Problems & Puzzles: Puzzles

Puzzle 203.  Perfect primes

One year ago and days (Jun 14, 2002) Labos E. found four (4) primes exactly one unit at the right of some perfect numbers: 7, 29, 33550337 & 137438691329. See A061644. I will call them "Right Perfect Primes" (RPP).

Questions

1. Can you find out if are there other RPP?

2. Is there any Left Perfect Prime (LPP), other than 5?

Question 1:

Every even perfect number is associated to one Mersenne prime. Nowadays are known 39 Mersenne primes, so there by now there are 39 even perfect numbers and, therefore, there are only 39 chances of getting RPP primes.

Ken Wilke, Shyam Sunder Gupta and Johann Wiesenbauer made a systematic attack of this question with the following result: there are not other RPP primes other than the first four found already by Labos E.

The Wilke's contribution is particularly interesting because he provided some simple congruence criteria in order to discard very easily some of the exponents in the Mersenne numbers candidates to get a RPP. With his theoretical work he reduced to a small set the candidates to work with top guns of the primality test tools available nowadays. But Wilkes did not made that final work.

Shyam and Wiesenbauer, using other ways, made that sieve of candidates to RPP primes and tested the few remaining candidates, with the above announced negative result.

Let's read them direct:

Ken Wilke:

According to Chris Caldwell’s Prime Pages, the 39 known Mersenne primes M(p) which have the form M(p) = 2^p -1where p is a prime number. The list of all known primes p for which M(p) is a Mersenne prime follows:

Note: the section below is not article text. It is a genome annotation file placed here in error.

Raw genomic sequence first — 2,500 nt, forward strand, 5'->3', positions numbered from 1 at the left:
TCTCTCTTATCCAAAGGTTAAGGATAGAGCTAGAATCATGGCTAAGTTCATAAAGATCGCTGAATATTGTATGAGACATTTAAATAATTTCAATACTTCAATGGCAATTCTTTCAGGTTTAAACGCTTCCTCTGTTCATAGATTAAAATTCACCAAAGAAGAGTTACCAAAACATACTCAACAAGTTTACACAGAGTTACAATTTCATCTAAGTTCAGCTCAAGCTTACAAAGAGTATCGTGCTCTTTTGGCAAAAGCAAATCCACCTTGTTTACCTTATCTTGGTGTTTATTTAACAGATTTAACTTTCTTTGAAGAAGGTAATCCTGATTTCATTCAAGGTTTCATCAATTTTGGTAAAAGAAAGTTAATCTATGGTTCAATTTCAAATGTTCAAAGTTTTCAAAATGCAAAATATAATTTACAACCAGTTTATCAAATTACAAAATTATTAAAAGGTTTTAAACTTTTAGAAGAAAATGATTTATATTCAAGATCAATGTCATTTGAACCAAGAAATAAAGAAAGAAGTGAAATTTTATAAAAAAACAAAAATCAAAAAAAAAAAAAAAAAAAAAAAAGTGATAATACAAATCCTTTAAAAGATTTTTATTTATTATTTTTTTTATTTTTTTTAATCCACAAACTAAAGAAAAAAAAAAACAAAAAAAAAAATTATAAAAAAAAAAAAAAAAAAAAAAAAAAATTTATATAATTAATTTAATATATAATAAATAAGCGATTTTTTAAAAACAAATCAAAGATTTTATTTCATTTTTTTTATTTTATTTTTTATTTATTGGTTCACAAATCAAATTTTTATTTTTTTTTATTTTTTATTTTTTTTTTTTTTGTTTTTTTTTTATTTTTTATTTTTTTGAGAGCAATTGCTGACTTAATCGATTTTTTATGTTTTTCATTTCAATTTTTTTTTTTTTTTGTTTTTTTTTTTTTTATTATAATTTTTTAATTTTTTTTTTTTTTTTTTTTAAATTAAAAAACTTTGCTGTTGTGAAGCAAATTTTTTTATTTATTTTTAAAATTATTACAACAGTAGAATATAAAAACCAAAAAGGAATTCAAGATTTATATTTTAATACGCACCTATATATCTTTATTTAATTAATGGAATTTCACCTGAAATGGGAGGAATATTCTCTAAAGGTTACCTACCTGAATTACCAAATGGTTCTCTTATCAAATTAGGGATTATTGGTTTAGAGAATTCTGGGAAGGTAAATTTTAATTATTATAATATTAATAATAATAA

2, 3, 5, 7,13, 17, 19, 31, 61, 89, 107, 127, 521, 607, 1279, 2203, 2281, 3217, 4253, 4423, 9689, 9941, 11213, 19937, 21701, 23209, 44497, 86243, 110503, 132049, 216091, 756839, 859433, 1257787, 1398269, 2976221, 3021377, 6972593 and 13466917.

Also the corresponding perfect number P(p) is given by P(p) = (2^(p-1))(2^p-1). The corresponding Right Perfect Prime RPP(p) has the form RPP(p) =  (2^(p-1))(2^p-1) + 1 = 2^(2p-1) - 2^(p-1) +1.

Checking the first few values of RPP(p), we find that RPP(p) is prime for p = 2, 3, 13 and 19; e.g. RPP(2) = 7, RPP(3) = 29, RPP(13) =  33550337 and RPP(19) = 137438691329. These results are easily verified by using UBASIC’s APRT-CLE program.

Now 8RPP(p) = 8*(2^(p-1))(2^p-1) + 8 = 2^(2p+2) - 2^(p+2) + 8 = {2^(p+1) -1}2 + 7. Hence, according to Beiler’s Recreations in The Theory of Numbers (Table 98, p. 273), all prime divisors of the quadratic form X^2  + 7Y^2 have the form 14k +1, 14k + 9 or 14k + 11 for some integer k. To this list we must also add 7 as a possible prime divisor since 7 divides 14.{Note that RPP(2) = 7 and RPP(5) = 497 = 7*71.}

Suppose that 7 is a prime that divides RPP(n). By Fermat’s Little Theorem (2^6)==1 (mod 7). Hence 2^(6k) = (2^6)k ==1 (mod 7). Then since all primes > 3 have the form 6k+1 or 6k+5 for some integer k,   RPP(6k+1) =  (2^(6k))(2^(6k+1)-1) + 1 == 1* (1)+1 == 3(mod 7). RPP(6k+5) =    (2^(6k+4))(2^(6k+5)-1) + 1 == 16* (31)+1 = 497 ==0(mod 7).

Hence:

if n is a prime of the form 6k+5, then RPP(n) is divisible by 7.
Similar analysis shows that:
if n is a prime of the form 10k+7, then RPP(n) is divisible by 11
if n is a prime of the form 28k+3, then RPP(n) is divisible by 29
if n is a prime of the form 70k+5, then RPP(n) is divisible by 71.

Using these simple tests, we can eliminate many of the remaining Mersenne primes > 3 from further consideration; e.g.

For  p = 5, 17, 89, 107, 521, 4253, 9689, 9941, 11213, 19937, 21701, 86243, 756839, 859433, 1398269, 2976221, 3021377, 6972593 and 2976221,  RPP(p) is divisible by 7.

If p = 7, 17, 107, 127, 607, 3217, 19937, 44497, 1257787, 3021377 and 13466917, RPP(p) is divisible by 11.

If p =  31 or 86243, RPP(p) is divisible by 29.

If p = 5, 31, 521 or 2976221, RPP(p) is divisible by 71.

RPP(61) = 2432582681 * 1092853292237112554142488617

Using UBASIC’s APRT-CLE program ("APRT-CLE" is the extended version of "APRT-CL" Cohen-Lenstra version of Adleman-Pomerance-Rumely Test for primality), RPP(1279) is determined to be composite without giving any factor.